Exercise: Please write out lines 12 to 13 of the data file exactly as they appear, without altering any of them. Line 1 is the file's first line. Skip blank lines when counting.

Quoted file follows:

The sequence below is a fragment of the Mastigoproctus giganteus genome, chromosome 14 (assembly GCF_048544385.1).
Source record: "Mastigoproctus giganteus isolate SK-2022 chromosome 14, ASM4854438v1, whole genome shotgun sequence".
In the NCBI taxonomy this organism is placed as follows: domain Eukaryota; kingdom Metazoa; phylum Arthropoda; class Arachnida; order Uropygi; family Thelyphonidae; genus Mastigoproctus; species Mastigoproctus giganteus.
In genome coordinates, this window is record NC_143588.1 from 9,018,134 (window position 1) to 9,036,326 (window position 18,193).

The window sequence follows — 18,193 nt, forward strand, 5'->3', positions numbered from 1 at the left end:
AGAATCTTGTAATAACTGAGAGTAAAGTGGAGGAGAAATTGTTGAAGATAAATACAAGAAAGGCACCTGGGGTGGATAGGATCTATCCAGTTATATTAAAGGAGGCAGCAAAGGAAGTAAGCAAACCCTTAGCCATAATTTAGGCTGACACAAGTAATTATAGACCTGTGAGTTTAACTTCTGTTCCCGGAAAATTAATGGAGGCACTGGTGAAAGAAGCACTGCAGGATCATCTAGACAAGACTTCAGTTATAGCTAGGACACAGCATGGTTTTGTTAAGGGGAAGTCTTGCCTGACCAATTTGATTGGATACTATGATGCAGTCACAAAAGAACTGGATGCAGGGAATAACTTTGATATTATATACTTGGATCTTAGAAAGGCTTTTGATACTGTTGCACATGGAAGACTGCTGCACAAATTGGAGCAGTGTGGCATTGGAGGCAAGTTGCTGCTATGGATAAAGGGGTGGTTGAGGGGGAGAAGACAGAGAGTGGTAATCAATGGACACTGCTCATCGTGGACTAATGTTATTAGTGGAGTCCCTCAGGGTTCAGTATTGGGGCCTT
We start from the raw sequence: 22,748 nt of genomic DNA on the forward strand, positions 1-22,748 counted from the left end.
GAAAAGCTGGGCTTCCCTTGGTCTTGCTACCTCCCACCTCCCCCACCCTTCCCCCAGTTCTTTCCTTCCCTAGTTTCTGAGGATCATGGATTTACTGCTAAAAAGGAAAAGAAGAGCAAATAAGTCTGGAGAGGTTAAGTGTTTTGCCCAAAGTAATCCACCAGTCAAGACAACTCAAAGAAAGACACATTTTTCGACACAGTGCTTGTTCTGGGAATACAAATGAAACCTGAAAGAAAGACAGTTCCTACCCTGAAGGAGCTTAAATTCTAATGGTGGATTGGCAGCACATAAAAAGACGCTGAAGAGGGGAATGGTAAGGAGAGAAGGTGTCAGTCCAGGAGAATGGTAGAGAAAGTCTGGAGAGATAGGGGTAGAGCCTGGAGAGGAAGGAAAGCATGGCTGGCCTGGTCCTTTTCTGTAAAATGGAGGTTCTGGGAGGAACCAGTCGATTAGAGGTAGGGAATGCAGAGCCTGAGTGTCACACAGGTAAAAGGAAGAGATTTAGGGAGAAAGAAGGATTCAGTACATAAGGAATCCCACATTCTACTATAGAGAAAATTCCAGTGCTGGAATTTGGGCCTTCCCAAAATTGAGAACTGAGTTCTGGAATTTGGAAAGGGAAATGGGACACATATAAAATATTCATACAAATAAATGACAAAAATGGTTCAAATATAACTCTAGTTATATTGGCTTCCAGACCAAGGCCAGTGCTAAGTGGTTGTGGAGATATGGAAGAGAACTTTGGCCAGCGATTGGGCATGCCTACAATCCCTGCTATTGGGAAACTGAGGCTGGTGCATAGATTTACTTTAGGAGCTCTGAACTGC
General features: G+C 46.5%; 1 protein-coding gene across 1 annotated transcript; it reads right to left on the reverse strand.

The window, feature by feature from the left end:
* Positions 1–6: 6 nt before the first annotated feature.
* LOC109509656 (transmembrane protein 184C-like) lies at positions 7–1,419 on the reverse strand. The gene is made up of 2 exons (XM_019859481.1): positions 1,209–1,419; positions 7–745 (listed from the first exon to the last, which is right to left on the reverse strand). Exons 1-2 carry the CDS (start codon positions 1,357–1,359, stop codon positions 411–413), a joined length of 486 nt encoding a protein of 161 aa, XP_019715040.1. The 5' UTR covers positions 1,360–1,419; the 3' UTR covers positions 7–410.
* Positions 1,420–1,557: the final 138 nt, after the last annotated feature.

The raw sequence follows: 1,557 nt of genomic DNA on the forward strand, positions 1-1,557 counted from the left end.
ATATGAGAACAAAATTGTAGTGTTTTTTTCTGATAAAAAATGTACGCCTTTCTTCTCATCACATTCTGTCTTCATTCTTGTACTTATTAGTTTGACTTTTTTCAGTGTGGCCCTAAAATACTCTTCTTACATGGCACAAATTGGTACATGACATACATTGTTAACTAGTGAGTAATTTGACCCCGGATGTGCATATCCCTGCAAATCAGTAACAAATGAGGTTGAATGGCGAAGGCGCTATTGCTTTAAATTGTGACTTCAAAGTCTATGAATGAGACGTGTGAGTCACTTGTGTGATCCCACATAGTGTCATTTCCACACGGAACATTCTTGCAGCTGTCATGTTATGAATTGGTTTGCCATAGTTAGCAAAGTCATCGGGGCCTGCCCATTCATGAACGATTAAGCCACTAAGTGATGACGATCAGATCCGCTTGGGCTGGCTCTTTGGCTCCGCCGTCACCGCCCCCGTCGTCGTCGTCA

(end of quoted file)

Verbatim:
* LOC109509656 (transmembrane protein 184C-like) lies at positions 7–1,419 on the reverse strand. The gene is made up of 2 exons (XM_019859481.1): positions 1,209–1,419; positions 7–745 (listed from the first exon to the last, which is right to left on the reverse strand). Exons 1-2 carry the CDS (start codon positions 1,357–1,359, stop codon positions 411–413), a joined length of 486 nt encoding a protein of 161 aa, XP_019715040.1. The 5' UTR covers positions 1,360–1,419; the 3' UTR covers positions 7–410.
* Positions 1,420–1,557: the final 138 nt, after the last annotated feature.